Recreational Cannabis Can Harm Children

“As more states legalize recreational cannabis, Wrigley and others are suing over look-alike THC treats. They’re protecting their brands — and also, they argue, your kids.” V. Safronova, The New York times, May 22, 2021

ESL Voices Lesson Plan for this post with Answer Key

Zombie Skittles, above, and their marijuana-infused doppelganger. The New York Times

 

Excerpt: Big Candy Is Angry By Valeriya Safronova ,The New York Times,May 22, 2021

“At first glance, the Skittles package appears to be just like the one sold in the candy aisle of a supermarket: It has block letters filled in with white, a flowing rainbow and a red candy that replaces the dot above the letter ‘ i.’

A closer look reveals some small differences: a background pattern of small, stylized marijuana leaves; a warning label; and numbers that reveal the amount of THC, the intoxicating substance in cannabis, in each piece of candy.

Fruity with a twist- Starburst Gummies, and a similar candy containing THC.

The images are included in a lawsuit that the Wm. Wrigley Jr. Company, owned by the candy behemoth Mars Inc., filed in May against five companies for selling cannabis-infused edibles that look like our old friends Skittles, Starburst and Life Savers. Though the suit focuses on intellectual property rights, the plaintiffs also argue that the copycat products could lead people, particularly children, to mistakenly ingest drugs. A spokeswoman for Mars Inc. wrote in an email that the company is ‘deeply disturbed’ by the products…Many public health officials fret that without proper regulation, accidental ingestion cases will continue to rise among children as the availability of edibles grows. Some poison control centers have already observed this trend in their data.

Life is sweet- Sugar high (above) and actual high (below).

For example, there were 122 cases of exposure to THC for children under 5 in Washington State in the first nine months of 2020, compared to 85 for the same time period in 2019. The most common side effects reported included vomiting, lethargy and chest pain…The spread of legalization has brought more players and consumers into the edibles market. “Edibles are easy. They’re portable. You don’t have to find a space to step aside and smoke,” said Sean Arnold, a founder of Terradigm Consulting, which advises cannabis companies on licensing, infrastructure and product development…To parents of a certain age, the situation may bring to mind the 1983 public service announcement ‘We’re Not Candy,’ in which a barbershop quartet of singing pills on television advises children “to have a healthy fear of us.”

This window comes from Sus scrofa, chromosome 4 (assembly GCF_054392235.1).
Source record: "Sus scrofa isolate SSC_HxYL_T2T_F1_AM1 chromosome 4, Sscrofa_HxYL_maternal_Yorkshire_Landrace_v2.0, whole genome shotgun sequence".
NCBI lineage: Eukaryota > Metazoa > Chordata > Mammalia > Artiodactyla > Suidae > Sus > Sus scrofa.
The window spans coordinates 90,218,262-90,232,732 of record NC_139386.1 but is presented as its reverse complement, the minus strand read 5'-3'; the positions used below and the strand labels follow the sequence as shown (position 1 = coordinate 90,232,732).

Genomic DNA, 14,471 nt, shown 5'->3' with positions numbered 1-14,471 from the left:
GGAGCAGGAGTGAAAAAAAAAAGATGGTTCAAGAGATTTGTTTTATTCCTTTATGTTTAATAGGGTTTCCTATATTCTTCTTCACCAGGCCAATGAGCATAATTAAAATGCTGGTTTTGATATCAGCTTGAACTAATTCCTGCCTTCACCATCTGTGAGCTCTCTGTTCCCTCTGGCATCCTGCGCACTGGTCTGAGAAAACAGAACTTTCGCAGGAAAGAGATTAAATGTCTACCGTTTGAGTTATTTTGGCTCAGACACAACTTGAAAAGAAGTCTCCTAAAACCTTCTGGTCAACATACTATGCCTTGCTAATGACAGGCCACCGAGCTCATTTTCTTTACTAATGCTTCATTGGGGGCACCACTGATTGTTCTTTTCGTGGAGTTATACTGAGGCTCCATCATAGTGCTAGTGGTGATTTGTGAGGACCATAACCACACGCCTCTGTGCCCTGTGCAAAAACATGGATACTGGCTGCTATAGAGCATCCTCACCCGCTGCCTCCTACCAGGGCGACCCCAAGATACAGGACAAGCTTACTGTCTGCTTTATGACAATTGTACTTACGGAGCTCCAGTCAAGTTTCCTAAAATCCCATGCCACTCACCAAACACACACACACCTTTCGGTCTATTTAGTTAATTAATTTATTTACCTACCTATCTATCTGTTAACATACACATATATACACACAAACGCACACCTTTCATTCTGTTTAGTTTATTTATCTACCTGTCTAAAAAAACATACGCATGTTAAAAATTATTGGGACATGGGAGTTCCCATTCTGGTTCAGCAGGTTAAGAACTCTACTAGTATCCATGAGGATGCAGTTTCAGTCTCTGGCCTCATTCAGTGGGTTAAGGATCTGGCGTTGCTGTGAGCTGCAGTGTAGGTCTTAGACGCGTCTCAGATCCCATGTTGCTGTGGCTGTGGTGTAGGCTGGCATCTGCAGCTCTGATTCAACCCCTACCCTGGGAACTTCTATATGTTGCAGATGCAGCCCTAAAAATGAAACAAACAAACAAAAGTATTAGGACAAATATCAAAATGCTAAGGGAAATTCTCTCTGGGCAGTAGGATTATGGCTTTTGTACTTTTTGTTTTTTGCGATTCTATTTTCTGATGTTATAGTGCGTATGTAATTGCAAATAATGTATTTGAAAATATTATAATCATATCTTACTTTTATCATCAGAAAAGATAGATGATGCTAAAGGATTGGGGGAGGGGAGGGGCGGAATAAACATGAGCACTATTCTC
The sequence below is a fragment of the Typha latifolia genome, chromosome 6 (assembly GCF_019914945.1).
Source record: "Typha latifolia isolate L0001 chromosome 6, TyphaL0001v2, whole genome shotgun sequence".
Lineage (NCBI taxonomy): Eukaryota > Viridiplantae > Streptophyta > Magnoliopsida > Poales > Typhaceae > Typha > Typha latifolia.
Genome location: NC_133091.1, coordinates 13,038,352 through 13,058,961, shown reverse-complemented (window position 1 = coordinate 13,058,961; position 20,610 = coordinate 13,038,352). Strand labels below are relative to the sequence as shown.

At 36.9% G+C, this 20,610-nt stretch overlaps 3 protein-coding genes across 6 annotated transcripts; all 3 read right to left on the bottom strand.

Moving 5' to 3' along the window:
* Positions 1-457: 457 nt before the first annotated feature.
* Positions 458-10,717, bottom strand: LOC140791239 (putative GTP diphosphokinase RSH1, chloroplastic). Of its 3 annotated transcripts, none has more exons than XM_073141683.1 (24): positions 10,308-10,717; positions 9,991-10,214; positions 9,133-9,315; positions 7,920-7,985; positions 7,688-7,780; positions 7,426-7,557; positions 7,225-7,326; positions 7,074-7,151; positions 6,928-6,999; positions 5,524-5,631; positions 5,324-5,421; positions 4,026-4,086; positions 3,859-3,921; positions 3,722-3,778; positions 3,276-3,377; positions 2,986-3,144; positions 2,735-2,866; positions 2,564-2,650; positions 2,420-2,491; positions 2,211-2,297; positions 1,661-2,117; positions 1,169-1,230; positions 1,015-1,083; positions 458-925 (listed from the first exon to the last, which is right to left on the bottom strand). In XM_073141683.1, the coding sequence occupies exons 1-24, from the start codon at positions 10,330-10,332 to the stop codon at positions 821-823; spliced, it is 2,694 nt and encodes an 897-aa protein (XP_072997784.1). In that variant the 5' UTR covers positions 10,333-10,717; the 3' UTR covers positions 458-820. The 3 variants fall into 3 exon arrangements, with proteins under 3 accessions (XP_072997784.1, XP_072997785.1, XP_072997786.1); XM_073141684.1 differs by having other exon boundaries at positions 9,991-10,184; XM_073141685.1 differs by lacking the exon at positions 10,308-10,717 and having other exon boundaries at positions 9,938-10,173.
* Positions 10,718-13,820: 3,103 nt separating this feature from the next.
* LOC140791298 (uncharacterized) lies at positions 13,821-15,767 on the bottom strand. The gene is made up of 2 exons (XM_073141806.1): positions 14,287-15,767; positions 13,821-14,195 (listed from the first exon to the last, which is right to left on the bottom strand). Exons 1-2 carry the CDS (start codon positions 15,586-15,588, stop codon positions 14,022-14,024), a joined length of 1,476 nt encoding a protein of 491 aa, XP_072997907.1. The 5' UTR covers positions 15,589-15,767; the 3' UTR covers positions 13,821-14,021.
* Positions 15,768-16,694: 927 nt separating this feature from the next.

Rainbow Cookies

“A bakery lost a client when it made rainbow Pride cookies. So others bought every item in the shop.”  By Sydney Page, The Washington Post, June 9, 2021

When a small Southern bakery made rainbow-themed cookies to celebrate Pride Month, there was a swift backlash. On June 2, Confections, a tiny store in Lufkin, Tex., shared a photo on its Facebook page of heart-shaped rainbow sugar cookies with the caption, “More LOVE. Less hate. Happy Pride to all our LGBTQ friends! All lovers of cookies and happiness are welcome here.”

ESL Voices Lesson Plan for this post

NOTE: Lessons can also be used with native English speakers.

Level: Intermediate – Advanced


Language Skills: Reading, writing, and speaking. Vocabulary and grammar activities are included.


Time: Approximately 60 minutes.


Materials: Student handout (from this lesson) and access to news article.


Objective: Students will read and discuss the article
with a focus on improving reading comprehension and improving oral skills. At the end of the lesson students will express their personal views on the topic through group work and writing.

I. Pre-Reading Activities

 Predictions: Analyzing headings and photos

Directions: Examine the titles of the post and of the actual article.  Examine any photos, then create a list of  words and  ideas  that you  and your group members think might be related to this article. 

Pre-reading Organizer By Scholastic

 

II. While Reading Activities

Word Inference

Directions: Try to infer the meanings of the words in bold taken from the article. You use a dictionary, thesaurus, and Word Chart for assistance.

  1. More states are legalizing legalize recreational cannabis.
  2. Companies like Wrigley and others are suing over look-alike THC treats.
  3. A closer look at packaging reveals some small differences.
  4. A background pattern of small, stylized marijuana leaves is evident on one box.